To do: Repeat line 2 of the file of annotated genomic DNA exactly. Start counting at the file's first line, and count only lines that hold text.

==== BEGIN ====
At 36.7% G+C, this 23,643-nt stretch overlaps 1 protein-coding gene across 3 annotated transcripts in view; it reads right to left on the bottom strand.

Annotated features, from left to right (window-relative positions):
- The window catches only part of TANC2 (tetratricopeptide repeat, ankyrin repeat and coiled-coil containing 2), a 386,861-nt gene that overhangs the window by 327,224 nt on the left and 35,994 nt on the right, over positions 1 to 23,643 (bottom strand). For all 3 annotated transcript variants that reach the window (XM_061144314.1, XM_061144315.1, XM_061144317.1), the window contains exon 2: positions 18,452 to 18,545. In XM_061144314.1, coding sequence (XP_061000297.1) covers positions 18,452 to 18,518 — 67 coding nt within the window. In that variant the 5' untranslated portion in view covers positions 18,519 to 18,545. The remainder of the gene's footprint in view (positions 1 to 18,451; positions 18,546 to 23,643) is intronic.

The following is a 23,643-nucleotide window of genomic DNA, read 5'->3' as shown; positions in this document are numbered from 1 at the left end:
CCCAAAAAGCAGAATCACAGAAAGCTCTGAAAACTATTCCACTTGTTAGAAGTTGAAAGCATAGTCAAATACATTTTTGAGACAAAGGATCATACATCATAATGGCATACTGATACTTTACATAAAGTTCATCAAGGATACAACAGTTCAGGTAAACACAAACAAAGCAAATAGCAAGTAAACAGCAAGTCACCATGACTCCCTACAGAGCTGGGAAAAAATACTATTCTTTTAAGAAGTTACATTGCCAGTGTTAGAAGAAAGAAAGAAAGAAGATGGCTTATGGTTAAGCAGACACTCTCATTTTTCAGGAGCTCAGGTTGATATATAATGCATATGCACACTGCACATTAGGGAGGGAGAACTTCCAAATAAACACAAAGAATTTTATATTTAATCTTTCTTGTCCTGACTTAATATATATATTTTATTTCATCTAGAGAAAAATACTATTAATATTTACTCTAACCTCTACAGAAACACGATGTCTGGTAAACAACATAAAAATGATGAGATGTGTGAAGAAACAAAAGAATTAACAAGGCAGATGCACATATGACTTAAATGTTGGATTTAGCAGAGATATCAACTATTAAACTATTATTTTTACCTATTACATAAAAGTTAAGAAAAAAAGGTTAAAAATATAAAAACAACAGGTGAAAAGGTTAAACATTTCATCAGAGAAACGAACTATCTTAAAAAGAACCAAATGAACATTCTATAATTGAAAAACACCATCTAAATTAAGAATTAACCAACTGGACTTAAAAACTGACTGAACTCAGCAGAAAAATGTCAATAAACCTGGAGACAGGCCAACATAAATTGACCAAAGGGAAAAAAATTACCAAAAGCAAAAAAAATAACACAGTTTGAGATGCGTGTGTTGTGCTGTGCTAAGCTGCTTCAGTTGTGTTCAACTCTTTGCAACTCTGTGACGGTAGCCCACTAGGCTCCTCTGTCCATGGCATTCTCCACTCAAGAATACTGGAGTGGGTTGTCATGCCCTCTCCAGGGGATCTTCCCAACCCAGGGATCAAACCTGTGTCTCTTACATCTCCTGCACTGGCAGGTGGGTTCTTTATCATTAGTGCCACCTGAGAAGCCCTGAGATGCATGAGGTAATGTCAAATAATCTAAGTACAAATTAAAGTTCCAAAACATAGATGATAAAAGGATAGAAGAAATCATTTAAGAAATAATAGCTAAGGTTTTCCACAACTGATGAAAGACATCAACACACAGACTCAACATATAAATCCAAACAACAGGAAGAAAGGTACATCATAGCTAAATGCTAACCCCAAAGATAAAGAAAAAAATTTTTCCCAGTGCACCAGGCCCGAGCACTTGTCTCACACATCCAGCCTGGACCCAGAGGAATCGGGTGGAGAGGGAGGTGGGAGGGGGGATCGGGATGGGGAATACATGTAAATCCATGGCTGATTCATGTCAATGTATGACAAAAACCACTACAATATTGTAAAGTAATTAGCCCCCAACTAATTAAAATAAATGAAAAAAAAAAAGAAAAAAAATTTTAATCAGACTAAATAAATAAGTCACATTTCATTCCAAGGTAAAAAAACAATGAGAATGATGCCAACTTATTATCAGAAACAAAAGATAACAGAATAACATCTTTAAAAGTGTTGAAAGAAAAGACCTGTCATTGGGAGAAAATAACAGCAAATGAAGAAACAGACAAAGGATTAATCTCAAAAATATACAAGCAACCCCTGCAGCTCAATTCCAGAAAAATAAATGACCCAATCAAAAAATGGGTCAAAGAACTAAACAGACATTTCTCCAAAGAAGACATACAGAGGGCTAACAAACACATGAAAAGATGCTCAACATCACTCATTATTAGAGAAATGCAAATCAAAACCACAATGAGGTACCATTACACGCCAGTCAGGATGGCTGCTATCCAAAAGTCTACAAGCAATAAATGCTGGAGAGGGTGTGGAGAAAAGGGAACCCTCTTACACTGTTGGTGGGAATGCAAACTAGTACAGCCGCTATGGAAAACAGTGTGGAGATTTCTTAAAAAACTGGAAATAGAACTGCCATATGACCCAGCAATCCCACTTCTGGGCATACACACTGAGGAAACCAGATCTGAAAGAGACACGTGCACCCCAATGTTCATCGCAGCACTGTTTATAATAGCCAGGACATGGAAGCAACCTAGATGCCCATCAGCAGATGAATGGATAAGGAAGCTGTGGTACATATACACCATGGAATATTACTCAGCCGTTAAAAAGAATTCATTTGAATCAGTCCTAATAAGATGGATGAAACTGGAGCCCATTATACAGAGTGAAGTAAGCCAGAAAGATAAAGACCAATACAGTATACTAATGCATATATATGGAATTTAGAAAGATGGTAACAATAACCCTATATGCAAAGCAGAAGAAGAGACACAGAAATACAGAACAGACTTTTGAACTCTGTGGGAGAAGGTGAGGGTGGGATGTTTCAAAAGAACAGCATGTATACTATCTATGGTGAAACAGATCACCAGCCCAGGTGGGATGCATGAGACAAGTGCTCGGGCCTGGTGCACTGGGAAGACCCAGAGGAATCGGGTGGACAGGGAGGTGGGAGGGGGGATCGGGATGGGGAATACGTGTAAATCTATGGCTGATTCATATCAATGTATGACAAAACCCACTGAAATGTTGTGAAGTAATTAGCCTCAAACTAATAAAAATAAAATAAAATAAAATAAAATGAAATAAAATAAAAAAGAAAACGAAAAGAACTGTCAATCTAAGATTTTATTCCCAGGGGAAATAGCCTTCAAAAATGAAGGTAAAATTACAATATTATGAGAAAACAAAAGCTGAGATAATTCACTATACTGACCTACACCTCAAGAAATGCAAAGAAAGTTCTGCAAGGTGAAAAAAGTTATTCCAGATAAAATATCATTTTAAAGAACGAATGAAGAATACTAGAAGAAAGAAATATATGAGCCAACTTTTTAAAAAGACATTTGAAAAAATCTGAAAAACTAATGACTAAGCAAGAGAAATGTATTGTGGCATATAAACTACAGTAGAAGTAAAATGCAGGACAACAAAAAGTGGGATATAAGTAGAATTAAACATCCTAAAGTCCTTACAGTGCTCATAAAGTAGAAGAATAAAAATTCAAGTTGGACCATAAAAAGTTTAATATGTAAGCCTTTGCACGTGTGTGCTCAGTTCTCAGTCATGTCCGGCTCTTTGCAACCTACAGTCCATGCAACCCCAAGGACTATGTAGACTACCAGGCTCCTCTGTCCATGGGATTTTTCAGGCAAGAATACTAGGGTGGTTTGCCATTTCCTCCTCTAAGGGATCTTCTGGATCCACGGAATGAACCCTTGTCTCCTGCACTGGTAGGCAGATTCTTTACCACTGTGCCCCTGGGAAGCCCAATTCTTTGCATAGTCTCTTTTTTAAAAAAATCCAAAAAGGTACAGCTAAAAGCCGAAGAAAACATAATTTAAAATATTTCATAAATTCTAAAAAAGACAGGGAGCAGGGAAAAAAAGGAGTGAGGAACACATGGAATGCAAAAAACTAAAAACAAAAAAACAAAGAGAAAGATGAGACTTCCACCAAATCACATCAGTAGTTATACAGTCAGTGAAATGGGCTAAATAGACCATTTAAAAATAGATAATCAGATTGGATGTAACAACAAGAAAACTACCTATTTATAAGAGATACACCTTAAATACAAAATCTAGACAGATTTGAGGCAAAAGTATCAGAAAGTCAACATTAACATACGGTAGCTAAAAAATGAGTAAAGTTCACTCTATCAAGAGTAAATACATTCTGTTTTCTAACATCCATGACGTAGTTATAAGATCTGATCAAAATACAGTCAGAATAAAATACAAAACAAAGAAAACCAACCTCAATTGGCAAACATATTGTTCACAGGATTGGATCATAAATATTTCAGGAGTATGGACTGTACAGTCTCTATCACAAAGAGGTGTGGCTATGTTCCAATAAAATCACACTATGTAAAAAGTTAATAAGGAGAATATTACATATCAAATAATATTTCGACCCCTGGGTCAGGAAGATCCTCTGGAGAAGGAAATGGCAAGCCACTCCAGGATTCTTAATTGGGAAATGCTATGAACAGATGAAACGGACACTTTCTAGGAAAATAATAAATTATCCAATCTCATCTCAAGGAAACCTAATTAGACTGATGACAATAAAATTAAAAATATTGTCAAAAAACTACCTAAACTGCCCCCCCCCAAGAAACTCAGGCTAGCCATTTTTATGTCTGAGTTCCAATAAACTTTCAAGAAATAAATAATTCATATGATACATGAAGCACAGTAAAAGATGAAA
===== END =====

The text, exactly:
Annotated features, from left to right (window-relative positions):